If you are a regular reader of this blog, then you might be aware that earlier this year, I purchased one half of a butchered hog from a local provider. Funny enough, that vendor is a very well established, and respected, local bakery, Blue Dog Bakery. But apparently the owners have interests outside of bread, one of them raising, slaughtering and selling high-quality heirloom pork.
Most of the frozen pork I received when buying half a pig, or whole one, were pretty easily absorbed into my family’s regular mealtime rotation; breakfast sausage, spaghetti squash lasagna, pork chops, pork tenderloin, etc… But there were one or two frozen bags of something I had never come across before, and wasn’t quite sure what to do with… French Country Pate.
I double checked with my pork producer, and asked what they used to make their pork pate, and the ingredients were pretty close to their Italian Sausage, not exact, but pretty close. Plus liver. My kids have never had liver, and I was a little worried that they might not like it. But I’m also aware of how nutritious liver is and felt that I should at least give it a shot to see if I could find a recipe to use that might present liver to my kids in a most appealing fashion, that would allow them to eat liver without knowing it!
After playing around with a few different recipes, such as meatballs or small patties, I settled on a French Country Pate meatloaf as my vehicle for liver delivery, and I think it turned out pretty well. As a matter of fact, my kids now request meatloaf for dinner, and then ask for seconds! I couldn’t ask for a better testimonial.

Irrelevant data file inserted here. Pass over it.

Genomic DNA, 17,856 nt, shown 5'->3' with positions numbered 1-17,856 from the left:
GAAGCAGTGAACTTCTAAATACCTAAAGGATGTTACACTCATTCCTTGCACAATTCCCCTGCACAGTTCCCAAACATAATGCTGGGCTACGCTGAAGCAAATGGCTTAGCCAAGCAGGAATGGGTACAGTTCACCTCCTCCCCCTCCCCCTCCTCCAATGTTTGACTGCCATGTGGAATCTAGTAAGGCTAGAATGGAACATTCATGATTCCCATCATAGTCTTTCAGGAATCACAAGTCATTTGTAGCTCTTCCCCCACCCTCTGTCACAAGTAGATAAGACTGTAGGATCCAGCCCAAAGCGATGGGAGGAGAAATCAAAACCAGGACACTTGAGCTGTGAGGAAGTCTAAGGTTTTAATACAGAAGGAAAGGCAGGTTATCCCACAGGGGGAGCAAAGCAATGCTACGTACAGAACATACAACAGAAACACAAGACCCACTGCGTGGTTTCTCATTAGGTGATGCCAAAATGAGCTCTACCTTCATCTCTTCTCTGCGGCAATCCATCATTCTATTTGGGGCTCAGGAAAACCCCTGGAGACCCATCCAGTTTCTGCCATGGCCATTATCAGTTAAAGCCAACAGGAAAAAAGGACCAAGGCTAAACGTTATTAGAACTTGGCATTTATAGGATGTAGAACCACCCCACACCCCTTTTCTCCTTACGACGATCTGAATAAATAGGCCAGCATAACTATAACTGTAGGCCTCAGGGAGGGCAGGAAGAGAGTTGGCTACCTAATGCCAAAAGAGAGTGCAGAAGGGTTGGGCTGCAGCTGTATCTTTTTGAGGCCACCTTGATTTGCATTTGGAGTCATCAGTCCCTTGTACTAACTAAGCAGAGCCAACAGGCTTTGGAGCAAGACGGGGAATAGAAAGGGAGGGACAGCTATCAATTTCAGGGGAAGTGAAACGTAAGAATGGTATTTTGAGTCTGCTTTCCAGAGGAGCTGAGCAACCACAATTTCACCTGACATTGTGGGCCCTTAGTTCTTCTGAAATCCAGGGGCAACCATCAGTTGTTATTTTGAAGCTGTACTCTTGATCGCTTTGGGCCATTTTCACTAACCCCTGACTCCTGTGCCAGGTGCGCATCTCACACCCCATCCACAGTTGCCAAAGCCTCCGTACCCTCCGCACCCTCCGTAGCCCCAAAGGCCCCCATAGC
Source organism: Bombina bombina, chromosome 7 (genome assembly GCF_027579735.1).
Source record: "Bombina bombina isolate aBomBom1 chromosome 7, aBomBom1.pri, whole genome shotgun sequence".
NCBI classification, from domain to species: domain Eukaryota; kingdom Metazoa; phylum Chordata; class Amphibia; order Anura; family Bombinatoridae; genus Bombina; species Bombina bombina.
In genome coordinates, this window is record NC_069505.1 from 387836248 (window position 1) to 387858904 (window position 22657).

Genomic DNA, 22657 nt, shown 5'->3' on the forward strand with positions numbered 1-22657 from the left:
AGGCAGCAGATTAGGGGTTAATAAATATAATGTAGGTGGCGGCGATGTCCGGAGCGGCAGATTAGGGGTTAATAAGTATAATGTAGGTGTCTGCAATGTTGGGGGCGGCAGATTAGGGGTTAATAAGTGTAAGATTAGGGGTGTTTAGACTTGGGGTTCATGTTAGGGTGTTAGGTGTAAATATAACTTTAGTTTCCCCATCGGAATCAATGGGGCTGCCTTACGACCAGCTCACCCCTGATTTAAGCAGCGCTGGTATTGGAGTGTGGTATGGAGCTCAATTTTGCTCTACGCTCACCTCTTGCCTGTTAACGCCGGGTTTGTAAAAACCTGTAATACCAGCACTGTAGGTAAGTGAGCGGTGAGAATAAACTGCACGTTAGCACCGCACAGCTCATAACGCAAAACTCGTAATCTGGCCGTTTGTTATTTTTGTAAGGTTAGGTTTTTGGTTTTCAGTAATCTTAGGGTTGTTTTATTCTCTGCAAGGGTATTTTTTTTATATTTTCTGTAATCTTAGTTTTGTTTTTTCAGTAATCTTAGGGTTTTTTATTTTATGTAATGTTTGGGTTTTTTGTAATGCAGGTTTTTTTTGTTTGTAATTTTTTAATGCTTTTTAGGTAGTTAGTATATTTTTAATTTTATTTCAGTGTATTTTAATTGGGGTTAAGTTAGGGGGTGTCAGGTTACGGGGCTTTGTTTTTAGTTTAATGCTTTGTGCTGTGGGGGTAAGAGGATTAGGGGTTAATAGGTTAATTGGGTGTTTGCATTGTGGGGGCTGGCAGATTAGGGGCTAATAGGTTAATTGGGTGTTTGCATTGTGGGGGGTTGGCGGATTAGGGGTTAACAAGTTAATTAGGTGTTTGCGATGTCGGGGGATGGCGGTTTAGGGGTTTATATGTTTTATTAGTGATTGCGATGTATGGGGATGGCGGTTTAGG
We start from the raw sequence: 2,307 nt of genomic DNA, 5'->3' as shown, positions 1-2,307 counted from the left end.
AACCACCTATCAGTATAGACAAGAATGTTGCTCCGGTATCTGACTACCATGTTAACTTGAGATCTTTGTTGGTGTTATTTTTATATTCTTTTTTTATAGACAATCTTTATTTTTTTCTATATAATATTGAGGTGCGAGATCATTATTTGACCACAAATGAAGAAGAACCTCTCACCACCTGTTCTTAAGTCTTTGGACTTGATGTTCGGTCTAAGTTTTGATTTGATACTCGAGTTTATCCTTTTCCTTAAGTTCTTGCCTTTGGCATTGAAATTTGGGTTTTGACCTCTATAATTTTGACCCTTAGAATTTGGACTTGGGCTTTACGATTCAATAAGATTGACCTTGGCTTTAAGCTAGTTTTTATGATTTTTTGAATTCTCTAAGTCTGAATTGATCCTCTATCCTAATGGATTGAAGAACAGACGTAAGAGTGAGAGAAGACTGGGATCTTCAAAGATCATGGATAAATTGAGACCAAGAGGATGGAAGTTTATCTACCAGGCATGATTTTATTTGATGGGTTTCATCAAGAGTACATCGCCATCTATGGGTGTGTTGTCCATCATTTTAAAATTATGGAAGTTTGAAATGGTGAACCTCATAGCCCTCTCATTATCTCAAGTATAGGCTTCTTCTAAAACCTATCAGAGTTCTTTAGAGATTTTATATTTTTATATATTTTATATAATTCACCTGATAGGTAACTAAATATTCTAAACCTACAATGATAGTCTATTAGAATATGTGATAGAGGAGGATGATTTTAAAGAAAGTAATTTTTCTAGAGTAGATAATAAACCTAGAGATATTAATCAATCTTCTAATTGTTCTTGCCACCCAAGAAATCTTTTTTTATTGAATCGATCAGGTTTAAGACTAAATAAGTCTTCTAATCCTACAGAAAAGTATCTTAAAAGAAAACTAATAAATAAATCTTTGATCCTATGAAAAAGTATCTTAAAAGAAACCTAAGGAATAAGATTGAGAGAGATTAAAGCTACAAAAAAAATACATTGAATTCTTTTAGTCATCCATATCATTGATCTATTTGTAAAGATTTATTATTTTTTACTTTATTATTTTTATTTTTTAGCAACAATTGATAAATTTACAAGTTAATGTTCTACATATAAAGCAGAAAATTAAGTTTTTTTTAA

The key seems to be an initial baking of the meatloaf, so that when dinner time rolls around, all you have to do is slice the cold meatloaf and fry each piece up in a pan with melted butter. Butter makes everything better.
If I am correct in my understanding that my pate is made up of pastured pork meat, lard and liver, plus a few seasonings, then the only ingredient in my entire recipe that might be considered a no-no or objectionable would be the panko crumbs. If you follow my instructions and use a full cup of bread crumbs, and get 10 slices from each loaf, that equals just over 1 1/2 tablespoons of Panko in each slice.
That small amount of bread, or refined carbs, falls within my family’s tolerance. We have greatly reduced the amount of bread and wheat that we eat at home, but we certainly haven’t eliminated it altogether. Perhaps we are lucky that no one in the house is gluten intolerant, but such a small amount of bread crumbs simply hasn’t had any negative effects upon us that we are aware of. I’ve never tried this recipe without bread crumbs, but if you must avoid gluten at all costs, and you try this out, wheat free, let me know how it goes, I ‘d love to hear from you!
- 2 lbs french country pate
- 2 eggs
- 1 cup panko
- 1 bunch parsley
- 1 large shallot
- mix all your ingredients in a large bowl
- pat mixture into a bread loaf pan
- cook at 350 for 1 hour 30 minutes
- cool on counter for 30 minutes
- cool in fridge for at least an hour
- slice into 10 thick slices
- heat 1 tablespoon butter in pan, and cook meatloaf slices on each side until browned and heated through
This is another recipe that is tough to generate a nutrition label for, because I didn’t make the French Country Pate from scratch myself, but rather bought it from a local provider. However, I gave it my best shot, having a pretty good idea what the local butcher puts into his pate. So, as always, please use my nutritional estimation simply as a tool, not as an exact science, just a ballpark figure to help guide you as you decide whether or not you should go back for a second or third piece of French Country Pate Meatloaf!